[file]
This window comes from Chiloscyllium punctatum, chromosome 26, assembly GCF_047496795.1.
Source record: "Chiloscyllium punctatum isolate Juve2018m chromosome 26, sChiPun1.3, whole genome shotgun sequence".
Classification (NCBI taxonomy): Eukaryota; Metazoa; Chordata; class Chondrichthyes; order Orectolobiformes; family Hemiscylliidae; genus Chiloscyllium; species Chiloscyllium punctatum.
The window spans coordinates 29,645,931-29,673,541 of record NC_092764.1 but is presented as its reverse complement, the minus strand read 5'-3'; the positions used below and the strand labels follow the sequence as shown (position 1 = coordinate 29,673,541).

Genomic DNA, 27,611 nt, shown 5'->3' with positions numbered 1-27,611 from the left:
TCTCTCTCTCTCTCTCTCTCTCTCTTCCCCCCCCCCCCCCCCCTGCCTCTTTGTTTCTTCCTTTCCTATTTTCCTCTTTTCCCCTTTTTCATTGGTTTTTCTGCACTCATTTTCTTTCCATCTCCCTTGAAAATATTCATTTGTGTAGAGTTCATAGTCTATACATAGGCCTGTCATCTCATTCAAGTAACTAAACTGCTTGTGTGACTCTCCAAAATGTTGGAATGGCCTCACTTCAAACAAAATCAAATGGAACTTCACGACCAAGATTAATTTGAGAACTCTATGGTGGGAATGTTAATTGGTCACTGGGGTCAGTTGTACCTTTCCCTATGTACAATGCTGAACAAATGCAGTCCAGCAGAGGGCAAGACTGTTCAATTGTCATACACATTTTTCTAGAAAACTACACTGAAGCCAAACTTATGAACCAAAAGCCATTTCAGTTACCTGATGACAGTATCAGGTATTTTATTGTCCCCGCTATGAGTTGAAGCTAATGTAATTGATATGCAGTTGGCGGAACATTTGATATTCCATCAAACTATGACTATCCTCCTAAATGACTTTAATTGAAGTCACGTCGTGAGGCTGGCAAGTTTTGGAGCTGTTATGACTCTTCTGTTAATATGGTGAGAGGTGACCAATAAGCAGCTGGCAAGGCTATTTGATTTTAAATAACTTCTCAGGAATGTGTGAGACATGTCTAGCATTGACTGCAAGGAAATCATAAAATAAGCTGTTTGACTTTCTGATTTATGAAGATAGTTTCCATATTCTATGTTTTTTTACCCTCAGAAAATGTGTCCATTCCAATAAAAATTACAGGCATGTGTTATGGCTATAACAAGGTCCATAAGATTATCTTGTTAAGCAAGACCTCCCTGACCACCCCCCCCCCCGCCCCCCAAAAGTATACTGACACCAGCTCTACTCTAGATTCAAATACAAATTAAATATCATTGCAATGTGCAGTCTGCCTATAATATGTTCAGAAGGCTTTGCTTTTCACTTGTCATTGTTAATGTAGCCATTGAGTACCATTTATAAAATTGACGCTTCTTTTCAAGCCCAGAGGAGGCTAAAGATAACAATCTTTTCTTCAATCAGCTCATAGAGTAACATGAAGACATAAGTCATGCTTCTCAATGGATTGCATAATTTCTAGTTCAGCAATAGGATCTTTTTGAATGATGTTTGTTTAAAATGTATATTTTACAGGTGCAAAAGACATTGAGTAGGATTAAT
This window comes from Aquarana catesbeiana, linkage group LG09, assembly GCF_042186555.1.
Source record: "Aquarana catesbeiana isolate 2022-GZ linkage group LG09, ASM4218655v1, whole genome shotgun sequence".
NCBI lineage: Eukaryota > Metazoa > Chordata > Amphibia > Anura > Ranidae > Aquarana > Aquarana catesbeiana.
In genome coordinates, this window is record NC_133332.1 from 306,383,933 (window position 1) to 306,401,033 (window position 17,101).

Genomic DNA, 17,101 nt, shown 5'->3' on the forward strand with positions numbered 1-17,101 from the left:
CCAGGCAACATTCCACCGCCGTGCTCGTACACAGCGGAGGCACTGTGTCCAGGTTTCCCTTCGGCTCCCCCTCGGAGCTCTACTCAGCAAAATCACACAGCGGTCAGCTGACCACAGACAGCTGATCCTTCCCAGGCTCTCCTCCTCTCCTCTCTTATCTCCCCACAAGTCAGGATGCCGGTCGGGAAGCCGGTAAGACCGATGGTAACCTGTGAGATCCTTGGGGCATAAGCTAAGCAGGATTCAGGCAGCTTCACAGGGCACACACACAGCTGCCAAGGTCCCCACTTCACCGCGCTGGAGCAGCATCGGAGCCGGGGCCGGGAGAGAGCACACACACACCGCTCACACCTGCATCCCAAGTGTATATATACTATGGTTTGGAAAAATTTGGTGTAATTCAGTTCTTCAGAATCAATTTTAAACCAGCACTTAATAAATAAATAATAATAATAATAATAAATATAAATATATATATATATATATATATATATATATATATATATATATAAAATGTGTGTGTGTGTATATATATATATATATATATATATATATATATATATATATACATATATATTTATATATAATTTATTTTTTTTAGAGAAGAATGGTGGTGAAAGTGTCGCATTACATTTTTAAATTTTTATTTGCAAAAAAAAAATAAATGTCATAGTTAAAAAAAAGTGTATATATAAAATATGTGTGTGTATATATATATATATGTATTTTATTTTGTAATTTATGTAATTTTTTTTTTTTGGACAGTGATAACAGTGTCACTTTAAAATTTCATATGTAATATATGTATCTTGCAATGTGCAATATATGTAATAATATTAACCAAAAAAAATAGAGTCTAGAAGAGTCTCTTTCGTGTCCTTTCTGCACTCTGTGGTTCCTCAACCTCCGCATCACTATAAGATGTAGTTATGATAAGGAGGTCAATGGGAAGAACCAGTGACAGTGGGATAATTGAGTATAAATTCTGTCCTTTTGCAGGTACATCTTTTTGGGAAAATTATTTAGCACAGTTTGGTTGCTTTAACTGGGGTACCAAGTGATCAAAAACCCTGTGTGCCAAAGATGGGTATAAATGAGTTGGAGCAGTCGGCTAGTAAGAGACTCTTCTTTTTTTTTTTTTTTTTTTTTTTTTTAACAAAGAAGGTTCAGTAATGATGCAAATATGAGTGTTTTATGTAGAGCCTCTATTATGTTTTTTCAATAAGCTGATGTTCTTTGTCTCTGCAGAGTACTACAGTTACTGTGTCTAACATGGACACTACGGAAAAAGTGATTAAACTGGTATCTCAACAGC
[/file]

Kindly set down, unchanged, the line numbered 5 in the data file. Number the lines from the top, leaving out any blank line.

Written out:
Genomic DNA, 27,611 nt, shown 5'->3' with positions numbered 1-27,611 from the left: